The Hernia Recovery

Last week marked another surgery for my husband R. He had a significant hernia on the right side of his lower abdomen that until recently did not cause him any discomfort or pain.

That day did not begin well… but it ended with a surprise.

We were getting ready to leave for the VA hospital at 6:30 am. My mother arrived early to help the kids get ready for school and then drop them off. We didn’t need to be there until 8:00 am so we were fine… until we got a call from the reception area saying he was a half hour late!

R was supposed to get a phone call a few days before and when none came, an answering service told him that he didn’t have to be there until 8.

On the way there, R was hungry and cranky and highly annoyed. As much pain as he was in, as exhausted he was after having been through what he’s been through for the past four years, I needed to gently remind him that it was not the fault of the hospital workers who were about to check him in. It was not their fault nor the nurses who would scramble to get him prepped for surgery. It was not the fault of the doctors who were still able to fit him in. Rather the blame lies in an ineffective system that has frustrated and continued to frustrate thousands of veterans around the country.

When we were attached to a base and active duty, R’s medical needs and ours as a family were met so easily and without any hitch. Any questions I had were directed to his command or that of his command’s personal physicians or even the ombudsman. Hell, if I even had a question in the middle of shopping at the commissary, I’m pretty sure there would be an aisle full of stay-at-home moms and spouses of veterans who could answer it right on the spot.

Today? If R had a question, he wouldn’t know who to ask let alone who to ask about asking. I can’t tell you how many times he’s called the VA only to hang up in frustration because he’s been transferred to so many people and so many departments. No one knows the answer to these questions.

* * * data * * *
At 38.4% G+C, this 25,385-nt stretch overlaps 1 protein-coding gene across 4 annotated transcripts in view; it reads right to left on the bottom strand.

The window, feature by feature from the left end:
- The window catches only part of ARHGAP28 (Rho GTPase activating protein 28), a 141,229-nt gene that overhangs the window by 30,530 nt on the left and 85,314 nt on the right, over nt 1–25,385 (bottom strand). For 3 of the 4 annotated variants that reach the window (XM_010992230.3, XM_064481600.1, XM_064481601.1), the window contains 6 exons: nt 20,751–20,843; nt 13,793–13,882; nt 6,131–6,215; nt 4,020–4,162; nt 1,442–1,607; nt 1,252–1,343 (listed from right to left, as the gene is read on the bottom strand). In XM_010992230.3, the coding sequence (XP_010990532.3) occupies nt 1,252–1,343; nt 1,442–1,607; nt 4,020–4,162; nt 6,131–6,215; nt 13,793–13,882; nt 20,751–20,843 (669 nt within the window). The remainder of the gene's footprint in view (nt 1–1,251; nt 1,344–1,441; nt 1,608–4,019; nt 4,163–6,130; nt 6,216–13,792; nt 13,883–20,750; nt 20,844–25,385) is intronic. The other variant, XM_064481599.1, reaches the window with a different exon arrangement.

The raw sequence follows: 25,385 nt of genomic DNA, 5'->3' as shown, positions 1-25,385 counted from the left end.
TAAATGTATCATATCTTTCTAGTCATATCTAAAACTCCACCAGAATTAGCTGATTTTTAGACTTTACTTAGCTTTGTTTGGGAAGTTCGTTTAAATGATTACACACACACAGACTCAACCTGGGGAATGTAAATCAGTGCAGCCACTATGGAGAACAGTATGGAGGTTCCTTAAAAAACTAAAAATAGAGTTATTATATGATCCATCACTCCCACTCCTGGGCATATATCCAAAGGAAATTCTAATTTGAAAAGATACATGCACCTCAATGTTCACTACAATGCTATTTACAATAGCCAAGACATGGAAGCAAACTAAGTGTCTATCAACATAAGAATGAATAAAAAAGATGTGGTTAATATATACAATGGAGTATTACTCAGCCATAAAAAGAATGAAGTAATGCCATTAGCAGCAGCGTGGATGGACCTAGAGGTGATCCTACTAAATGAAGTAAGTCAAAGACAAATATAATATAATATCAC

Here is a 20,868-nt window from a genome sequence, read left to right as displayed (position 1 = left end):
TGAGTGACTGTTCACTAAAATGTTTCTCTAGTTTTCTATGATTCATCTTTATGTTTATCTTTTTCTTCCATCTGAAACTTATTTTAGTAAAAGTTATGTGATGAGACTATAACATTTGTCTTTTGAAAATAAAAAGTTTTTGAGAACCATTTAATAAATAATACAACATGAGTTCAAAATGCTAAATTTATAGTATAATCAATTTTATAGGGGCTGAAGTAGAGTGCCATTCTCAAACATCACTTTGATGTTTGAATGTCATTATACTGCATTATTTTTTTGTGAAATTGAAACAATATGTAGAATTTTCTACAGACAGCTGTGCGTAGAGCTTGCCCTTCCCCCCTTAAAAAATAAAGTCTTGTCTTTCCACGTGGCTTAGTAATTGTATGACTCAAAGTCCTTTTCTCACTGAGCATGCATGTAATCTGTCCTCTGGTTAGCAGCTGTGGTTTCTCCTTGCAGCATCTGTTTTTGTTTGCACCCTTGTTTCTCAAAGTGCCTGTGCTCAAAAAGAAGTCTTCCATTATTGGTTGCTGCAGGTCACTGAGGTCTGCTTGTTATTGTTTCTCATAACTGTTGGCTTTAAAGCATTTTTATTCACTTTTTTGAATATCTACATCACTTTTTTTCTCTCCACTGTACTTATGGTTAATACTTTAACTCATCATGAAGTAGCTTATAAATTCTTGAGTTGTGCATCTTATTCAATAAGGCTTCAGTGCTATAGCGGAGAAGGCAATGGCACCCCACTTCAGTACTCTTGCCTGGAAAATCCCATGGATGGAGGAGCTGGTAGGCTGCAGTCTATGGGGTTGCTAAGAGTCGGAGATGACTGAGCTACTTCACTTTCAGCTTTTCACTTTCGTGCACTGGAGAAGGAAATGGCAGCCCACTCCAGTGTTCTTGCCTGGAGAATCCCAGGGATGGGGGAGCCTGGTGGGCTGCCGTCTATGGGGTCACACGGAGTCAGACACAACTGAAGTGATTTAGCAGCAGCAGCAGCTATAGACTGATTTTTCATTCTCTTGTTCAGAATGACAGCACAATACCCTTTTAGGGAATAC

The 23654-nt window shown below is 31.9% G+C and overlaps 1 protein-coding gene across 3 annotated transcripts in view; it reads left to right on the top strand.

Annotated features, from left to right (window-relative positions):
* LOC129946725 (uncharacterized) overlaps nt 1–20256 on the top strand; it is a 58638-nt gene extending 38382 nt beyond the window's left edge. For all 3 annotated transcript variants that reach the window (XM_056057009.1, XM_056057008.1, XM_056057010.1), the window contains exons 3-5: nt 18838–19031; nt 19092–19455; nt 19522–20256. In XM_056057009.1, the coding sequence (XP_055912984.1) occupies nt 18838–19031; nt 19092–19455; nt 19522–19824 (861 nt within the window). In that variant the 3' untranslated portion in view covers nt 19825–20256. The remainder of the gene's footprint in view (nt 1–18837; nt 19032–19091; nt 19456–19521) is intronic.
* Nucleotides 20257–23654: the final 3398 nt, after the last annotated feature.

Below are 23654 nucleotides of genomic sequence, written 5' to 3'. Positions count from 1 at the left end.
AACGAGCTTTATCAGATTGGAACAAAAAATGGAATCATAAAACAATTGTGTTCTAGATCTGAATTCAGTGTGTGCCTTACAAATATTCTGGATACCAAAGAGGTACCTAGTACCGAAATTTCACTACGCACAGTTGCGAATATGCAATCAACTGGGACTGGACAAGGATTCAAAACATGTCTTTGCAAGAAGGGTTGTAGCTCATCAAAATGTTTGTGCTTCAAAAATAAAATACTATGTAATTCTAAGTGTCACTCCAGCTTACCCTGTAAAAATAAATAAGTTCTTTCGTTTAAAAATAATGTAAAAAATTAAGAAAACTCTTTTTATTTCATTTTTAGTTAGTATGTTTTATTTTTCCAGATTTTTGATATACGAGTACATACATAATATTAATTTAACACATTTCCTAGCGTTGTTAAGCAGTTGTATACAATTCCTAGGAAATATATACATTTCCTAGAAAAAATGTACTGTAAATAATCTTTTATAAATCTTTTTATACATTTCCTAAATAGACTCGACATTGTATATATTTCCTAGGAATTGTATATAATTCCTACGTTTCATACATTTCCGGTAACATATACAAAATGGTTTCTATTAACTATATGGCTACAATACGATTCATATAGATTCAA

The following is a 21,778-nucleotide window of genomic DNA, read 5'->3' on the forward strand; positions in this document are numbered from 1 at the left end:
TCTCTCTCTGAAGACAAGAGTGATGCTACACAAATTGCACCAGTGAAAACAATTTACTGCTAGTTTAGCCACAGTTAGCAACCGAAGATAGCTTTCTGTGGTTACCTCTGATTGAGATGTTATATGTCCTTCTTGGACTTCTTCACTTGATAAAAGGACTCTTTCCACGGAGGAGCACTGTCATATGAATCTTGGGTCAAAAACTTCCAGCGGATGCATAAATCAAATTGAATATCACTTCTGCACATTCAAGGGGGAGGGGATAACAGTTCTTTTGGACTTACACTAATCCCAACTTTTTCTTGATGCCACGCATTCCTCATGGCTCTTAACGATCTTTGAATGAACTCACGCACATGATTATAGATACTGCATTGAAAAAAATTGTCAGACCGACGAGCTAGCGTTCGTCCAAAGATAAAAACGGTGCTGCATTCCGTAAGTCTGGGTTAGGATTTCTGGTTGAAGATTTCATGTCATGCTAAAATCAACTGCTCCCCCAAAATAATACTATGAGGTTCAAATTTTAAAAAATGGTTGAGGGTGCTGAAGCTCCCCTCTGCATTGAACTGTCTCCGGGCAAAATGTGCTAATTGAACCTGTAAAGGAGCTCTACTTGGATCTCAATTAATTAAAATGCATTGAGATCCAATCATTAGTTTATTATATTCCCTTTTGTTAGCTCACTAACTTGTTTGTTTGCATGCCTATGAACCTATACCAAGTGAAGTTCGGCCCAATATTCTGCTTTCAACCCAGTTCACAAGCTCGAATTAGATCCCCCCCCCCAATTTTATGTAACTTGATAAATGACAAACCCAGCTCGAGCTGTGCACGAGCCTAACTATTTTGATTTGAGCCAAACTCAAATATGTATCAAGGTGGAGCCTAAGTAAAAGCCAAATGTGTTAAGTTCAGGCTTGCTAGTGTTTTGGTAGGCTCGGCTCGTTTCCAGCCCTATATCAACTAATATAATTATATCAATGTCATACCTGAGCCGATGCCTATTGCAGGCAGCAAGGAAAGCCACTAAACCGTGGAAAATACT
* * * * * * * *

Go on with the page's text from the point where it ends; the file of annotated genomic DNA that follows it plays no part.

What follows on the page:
After he got settled in, I settled in to the Starbucks with a soy caramel frappuccino. When I returned, the surgeon was surprised to meet me. “He’s never brought you to any of his appointments.”

I wanted to say, “Well, he’s a strong, independent woman and can do things without me.”

But I didn’t. I said something similar though without the joke.

I do, after all, have a job and career I am trying to restart. In fact, this is what I was doing all morning.

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It’s funny how when I insist on doing everything myself, I call it being INDEPENDENT yet when he insists on doing everything himself, I call it being STUBBORN. I’m pretty sure he doesn’t think it’s funny.

His surgery went well and they could fix it without (pardon the visualization) slicing him open. Even more awesome is that he came home on the same day!

I don’t think that was expressed to the rest of the hospital as when I went to pick up his meds, the pharmacist insisted he was recovering on the third floor! Luckily we both had a sense of humor about it and he cleared it with a phone call.

The Half Life Half Marathon

I am currently in a state of recovery, having run my third half marathon ever– and in the same calendar year.

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I’ll be quite frank: it wasn’t pretty. Probably because of no training and date lunches with my husband.

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Would I do it all over again? No, probably not.

Is this my last half marathon ever? Eh, never say never. I met a wonderful fellow walker at mile nine and we both shuffled our way to the end. I sprained my left hip at mile two, miles six through ten had no shade from the sweltering sun, and I sprained my ankle at mile eight.

Despite all this, I still won’t say never.

Prequel to The Giants Excitation

Previously I posted pics from our last San Francisco Giants game and alluded to the fact that R has difficulty attending sports events due to his PTSD. I forgot to post pics of his first attempt!

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It is a scenic two and a half hour drive to San Francisco. What trip to the city is complete without going to Fisherman’s Wharf?

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We splurged at a restaurant on the wharf.

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Then we went to the game! We had great seats from Operation Care and Comfort.

It was not until we were seated that I could truly see how uncomfortable R was by being there. The hordes of people trying to get into the game, the rush to get to our assigned section, his chronic nerve pain, and just being around hundreds of people all contributed to his anxiety. He declared then and there that he cannot attend a major league sports game ever again. However, upon reflection later that week, he understands that he needs to try periodically. How often can only be determined by R alone. Only time will tell.

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GO GIANTS!

The Crocker Congruence

We got a family pass to the Crocker Art Museum in Sacramento. There are so many wonderful events going on right now, including African-American Art: Harlem Renaissance, Civil Rights Era, and Beyond.